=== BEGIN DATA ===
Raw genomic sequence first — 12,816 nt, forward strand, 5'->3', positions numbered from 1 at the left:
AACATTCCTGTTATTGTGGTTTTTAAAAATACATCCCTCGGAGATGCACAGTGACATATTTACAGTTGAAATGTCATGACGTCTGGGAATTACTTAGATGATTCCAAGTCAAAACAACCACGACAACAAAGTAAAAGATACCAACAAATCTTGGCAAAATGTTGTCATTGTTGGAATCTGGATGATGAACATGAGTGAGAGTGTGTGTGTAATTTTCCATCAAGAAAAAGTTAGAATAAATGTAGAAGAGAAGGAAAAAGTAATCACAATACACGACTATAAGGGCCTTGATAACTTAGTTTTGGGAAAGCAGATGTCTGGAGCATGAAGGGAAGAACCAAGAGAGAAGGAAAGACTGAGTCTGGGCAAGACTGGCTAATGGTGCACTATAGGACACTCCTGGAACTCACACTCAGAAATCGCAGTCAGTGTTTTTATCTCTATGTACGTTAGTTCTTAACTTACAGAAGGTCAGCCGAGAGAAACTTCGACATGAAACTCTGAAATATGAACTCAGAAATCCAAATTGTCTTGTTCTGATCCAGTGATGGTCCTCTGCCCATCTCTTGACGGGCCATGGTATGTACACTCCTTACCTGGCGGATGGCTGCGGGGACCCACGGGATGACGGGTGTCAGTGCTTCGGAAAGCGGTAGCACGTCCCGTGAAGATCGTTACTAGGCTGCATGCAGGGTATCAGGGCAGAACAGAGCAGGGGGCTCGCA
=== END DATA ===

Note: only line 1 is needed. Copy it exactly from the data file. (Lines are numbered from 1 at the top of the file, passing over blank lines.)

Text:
Raw genomic sequence first — 12,816 nt, forward strand, 5'->3', positions numbered from 1 at the left: